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About TomG

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  • Birthday March 17

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  • Location
    Buford, GA

LW Info

  • Leatherwork Specialty
    Belts, and Bracelets, Dog collars and leashes
  • Interested in learning about
    Anything for improving my skills
  1. When I first started leatherwork, I used them almost exclusively for a time. I found them to be temperamental and pretty fussy about factors like the leather thickness, how hard I set them and whether the setter was perfectly vertical. Same as you have found. I also had a couple of setters of vaious ages and found differences in which one I was using. Although I got fairly good a developing a routine, I still had way too high of a redo rate. Now, in all fairness. I was using them on 2/3 and 3/4 oz leather. This is actually too thin for what they are intended for. On 5/6 to 7/8, they worked much better. So, a large part of it was "wrong tool for the job". But even with the correct thickness, I was still experiencing too much waste. I also was using Tandy snaps, and the female socket was kind of flimsy. I bought a small package of them recently for a custom request, and found that I could actually move the "ears" with my thumbnail after setting them. So, now I use glove snaps for the thinner stuff and line 20 or 24 for the thicker stuff. Finally, I have heard that using a press and dies reduces the error rate significantly. But I don't have those dies and am not spending $100 to find out So, check out the glove snaps if you are using the thinner leather and see if they fit the bill for you. Later
  2. I had this happen once when I had the bobbin installed the wrong way. Check it like MikeSC said.
  3. A few months ago you answered some questions I had about sewing machines.

    You asked where I got my martingale chains from. Back than I got them from England, very costly.

    I found a supplier in the states much cheaper,. It's  Walsall Hardware Corp. Scottsdale AZ 85260

    If your still looking for a supplier, check them out.

  4. I saw some of these at the Ren-Fair here in Atlanta. The leather felt like upholstery leather. Soft, and a bit pliable. I assumed it was glued together. I actually introduced myself and tried to discuss the technique (I have no shame ), but I really am not interested in make these for sale. Too many other irons in the fire. But the gal at the booth said she was just an employee and had no idea of how they were made. But I do like the white leather glue idea. It "feels" right. It stays flexible, yet will hold the leather together. I'd use the plastic clips they sell to hold cloth together for sewing the seams. Expensive, but nice. About #0 for a box of 50, but with a coupon from JoAnns it drops it can drop in half...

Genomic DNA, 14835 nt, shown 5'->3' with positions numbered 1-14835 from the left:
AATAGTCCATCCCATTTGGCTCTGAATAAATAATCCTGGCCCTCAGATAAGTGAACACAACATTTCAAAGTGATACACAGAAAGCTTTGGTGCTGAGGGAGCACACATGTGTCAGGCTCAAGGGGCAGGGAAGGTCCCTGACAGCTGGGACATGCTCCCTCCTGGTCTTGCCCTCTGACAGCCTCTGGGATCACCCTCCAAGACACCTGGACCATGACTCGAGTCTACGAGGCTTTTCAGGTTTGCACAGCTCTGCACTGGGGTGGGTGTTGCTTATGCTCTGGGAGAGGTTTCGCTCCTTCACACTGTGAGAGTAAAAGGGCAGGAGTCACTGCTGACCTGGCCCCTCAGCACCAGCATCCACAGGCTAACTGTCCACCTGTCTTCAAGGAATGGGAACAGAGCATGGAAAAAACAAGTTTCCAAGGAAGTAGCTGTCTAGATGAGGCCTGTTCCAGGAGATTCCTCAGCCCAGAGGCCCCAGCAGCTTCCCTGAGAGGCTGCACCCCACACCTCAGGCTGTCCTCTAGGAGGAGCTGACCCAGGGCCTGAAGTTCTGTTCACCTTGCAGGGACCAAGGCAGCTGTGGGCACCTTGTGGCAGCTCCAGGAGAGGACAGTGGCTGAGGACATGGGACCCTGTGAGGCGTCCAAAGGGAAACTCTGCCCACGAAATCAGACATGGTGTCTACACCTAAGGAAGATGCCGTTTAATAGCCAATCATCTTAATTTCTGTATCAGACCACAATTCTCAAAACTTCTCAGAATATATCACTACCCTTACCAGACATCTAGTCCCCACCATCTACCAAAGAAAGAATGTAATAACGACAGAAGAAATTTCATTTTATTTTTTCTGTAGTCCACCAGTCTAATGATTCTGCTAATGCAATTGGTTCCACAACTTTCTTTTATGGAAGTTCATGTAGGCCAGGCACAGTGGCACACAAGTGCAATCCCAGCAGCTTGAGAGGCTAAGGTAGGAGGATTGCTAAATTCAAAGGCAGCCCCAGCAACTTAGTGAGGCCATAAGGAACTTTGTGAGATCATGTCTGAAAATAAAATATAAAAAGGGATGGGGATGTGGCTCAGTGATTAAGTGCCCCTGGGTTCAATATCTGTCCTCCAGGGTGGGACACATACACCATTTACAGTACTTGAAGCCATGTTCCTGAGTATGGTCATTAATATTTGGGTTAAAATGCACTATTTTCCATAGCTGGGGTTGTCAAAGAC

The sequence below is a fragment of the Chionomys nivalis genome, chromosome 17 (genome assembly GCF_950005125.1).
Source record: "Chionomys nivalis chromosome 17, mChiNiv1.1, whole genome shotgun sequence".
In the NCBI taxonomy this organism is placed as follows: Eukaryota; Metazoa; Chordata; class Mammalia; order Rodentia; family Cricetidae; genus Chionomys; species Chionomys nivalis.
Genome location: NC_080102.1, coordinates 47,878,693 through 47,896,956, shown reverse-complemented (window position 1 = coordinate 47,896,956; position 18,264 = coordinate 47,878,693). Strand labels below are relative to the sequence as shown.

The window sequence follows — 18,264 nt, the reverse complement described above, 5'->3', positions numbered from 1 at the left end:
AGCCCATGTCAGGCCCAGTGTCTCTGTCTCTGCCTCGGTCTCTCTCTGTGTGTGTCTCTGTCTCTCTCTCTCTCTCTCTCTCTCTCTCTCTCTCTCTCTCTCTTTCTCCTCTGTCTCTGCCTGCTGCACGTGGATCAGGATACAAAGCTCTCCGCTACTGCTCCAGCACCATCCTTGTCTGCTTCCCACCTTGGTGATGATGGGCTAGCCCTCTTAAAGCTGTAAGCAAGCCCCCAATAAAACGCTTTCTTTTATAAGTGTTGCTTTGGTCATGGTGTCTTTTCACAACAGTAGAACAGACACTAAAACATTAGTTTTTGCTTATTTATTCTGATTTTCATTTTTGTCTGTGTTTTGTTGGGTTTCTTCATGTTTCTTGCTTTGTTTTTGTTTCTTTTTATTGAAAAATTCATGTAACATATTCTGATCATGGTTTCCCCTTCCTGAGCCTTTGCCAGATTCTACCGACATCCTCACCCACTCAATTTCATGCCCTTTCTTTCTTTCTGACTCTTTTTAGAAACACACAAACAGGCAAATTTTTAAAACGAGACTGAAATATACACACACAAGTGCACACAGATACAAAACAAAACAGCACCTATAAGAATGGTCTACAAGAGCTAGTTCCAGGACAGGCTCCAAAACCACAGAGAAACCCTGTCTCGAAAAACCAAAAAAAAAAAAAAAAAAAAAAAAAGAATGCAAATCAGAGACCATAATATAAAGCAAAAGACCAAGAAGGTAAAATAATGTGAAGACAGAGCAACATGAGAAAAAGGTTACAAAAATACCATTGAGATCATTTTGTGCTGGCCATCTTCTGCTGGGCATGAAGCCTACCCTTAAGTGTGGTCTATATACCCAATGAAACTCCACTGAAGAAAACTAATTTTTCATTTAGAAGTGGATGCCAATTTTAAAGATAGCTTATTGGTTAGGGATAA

5. Found out today that this press will take the Tandy dies. Thanks for all of the input
  6. I did actually think of the inserts, but haven't had time to follow up on it. Wish I still had my metal lathe
  7. I have a United Carr M369 press and am looking for dies. I'd specifically like to find dies for Segma snaps and maybe a few others. Anyone have some for sale/trade? Or does anyone know of a brand or source of dies that will fit? Thanks
  8. Before you use a syringe, make sure the end cap makes it waterproof. If you overfill the chamber, it may leak out. Not sure though.
  9. I use mine for cutting the slits for doing mystery braid and stuff. It's a PITA to change setups for different sizes, and that black holddown bar is a bit flimsy, but it does a good job of doing what it's designed for after it's set up. Be sure to use sharp blades. Stropping them once in a while helps.
  10. If you try to pour dye in, you're probably going to have a mess. Pull the cap off the top and slide the sponge tube out. Drop one end into a small bottle of dye for a few minutes and let it saturate. Then put it back into the pen and cap it back up. Dip the tip into the bottle to pre-wet it and you're good to go. When it runs out, just resoak the sponge tube. I really like mine.
  11. So, where do you get the stuff to do it and are there any issues with doing it by hand?
  12. Generally, when you fold a thicker piece like that, you wet the back side down a bit, let it soak in a few minutes and then do the fold. Tom
  13. This had me puzzled. I have used Tandy's double cap rivets for years now and never experienced that problem. I believe they use the same caps as the rapid rivets. I set a few in a strap and rubbed the hell out of them on my desktop, a formica embroidery table top, a cutting board and my granite slab. I rub hard, like I was doing a rough cut when sharpening a knife. The only one that showed the base metal was the slab. I'm not sure what's going on with yours. Any way for you to post photos? I am getting ready to switch to the solid brass rivets and may switch to OTB for them if Tandy is having quality issues now. I can see them cutting down on the plating thickness to save money. Tom
  14. Hi Wiz, Thanks,,, Yep. Already did the decision on a bottom price. I always do that anyway . Don't think I put FIRM on it though.... I just got in from vacation, so will check that tomorrow . I haven't had to battle the Nigerians lately, but I've had a few "official" Microsoft support folks form Manila call to tell me my PC was in serious trouble and the could fix it. I couple of them even held on while I "had the FBI start a phone trace on the call". Talk about being faithful to a script. Hmm ... I wonder how long they held on after I hung up? Thanks Tom